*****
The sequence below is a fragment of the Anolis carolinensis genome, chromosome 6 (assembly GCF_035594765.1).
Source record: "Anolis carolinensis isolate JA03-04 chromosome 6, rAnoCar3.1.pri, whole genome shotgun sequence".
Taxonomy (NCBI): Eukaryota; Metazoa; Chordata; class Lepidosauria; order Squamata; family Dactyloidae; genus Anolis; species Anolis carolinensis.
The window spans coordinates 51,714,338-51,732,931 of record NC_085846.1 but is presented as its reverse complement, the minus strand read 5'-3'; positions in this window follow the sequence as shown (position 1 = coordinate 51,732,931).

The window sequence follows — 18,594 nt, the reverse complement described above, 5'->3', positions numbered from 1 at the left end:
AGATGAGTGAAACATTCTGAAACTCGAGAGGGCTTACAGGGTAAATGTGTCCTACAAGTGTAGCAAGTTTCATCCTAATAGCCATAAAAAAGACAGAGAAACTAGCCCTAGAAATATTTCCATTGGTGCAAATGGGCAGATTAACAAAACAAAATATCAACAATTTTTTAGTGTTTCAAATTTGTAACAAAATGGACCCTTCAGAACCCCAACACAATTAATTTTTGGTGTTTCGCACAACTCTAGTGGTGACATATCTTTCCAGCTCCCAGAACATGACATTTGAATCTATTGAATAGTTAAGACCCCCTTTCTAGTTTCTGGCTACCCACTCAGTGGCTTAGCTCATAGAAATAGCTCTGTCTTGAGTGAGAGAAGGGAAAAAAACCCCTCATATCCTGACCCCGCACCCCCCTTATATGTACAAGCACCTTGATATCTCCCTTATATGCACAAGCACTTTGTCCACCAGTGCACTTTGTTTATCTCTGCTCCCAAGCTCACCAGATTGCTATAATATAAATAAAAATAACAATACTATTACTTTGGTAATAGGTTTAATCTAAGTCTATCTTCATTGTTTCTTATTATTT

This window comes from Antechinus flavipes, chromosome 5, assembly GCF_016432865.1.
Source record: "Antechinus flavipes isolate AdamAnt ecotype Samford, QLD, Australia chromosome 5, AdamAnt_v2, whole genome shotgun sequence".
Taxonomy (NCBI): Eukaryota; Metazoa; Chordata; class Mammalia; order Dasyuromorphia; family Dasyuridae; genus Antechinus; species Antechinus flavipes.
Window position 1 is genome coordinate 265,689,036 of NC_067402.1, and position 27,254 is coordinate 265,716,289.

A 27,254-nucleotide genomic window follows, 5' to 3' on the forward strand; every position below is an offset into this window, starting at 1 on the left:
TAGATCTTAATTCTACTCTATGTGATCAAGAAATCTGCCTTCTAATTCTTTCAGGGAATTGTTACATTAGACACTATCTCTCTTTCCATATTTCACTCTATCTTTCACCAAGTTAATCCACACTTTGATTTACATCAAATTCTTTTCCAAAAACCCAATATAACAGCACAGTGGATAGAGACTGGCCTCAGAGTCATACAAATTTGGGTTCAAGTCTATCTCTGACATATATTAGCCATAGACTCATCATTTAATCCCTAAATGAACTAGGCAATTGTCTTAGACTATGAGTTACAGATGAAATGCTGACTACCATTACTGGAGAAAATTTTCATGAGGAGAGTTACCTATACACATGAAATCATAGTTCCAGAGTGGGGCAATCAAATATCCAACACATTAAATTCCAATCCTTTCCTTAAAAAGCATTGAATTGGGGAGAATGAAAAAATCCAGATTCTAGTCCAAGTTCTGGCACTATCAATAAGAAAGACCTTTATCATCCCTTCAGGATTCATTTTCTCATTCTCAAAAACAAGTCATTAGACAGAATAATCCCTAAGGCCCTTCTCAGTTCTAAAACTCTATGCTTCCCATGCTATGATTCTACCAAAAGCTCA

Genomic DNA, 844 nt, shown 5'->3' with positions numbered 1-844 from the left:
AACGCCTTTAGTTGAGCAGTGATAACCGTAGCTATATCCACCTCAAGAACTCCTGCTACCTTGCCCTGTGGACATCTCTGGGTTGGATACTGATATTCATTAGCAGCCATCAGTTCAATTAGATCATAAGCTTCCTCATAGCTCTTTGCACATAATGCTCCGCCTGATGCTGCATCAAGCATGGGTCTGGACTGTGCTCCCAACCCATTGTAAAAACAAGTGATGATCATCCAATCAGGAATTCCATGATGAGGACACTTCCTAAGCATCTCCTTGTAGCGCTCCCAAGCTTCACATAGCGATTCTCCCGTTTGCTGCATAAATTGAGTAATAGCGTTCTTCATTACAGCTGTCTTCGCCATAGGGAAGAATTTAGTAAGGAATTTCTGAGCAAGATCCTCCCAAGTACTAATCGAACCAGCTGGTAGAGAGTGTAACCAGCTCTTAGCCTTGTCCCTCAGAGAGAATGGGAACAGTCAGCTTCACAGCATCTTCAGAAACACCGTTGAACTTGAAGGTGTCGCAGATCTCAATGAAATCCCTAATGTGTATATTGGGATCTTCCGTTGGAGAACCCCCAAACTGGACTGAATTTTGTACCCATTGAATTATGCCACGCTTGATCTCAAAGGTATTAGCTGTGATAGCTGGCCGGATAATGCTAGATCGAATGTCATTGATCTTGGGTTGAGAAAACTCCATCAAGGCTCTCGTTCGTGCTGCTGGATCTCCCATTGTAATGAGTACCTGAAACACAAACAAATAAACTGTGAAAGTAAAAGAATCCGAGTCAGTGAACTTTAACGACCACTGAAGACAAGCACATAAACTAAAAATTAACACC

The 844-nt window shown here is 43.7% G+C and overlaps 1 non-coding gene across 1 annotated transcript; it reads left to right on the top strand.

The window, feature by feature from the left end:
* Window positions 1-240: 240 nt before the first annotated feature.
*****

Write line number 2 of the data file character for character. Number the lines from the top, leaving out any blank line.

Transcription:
Source record: "Anolis carolinensis isolate JA03-04 chromosome 6, rAnoCar3.1.pri, whole genome shotgun sequence".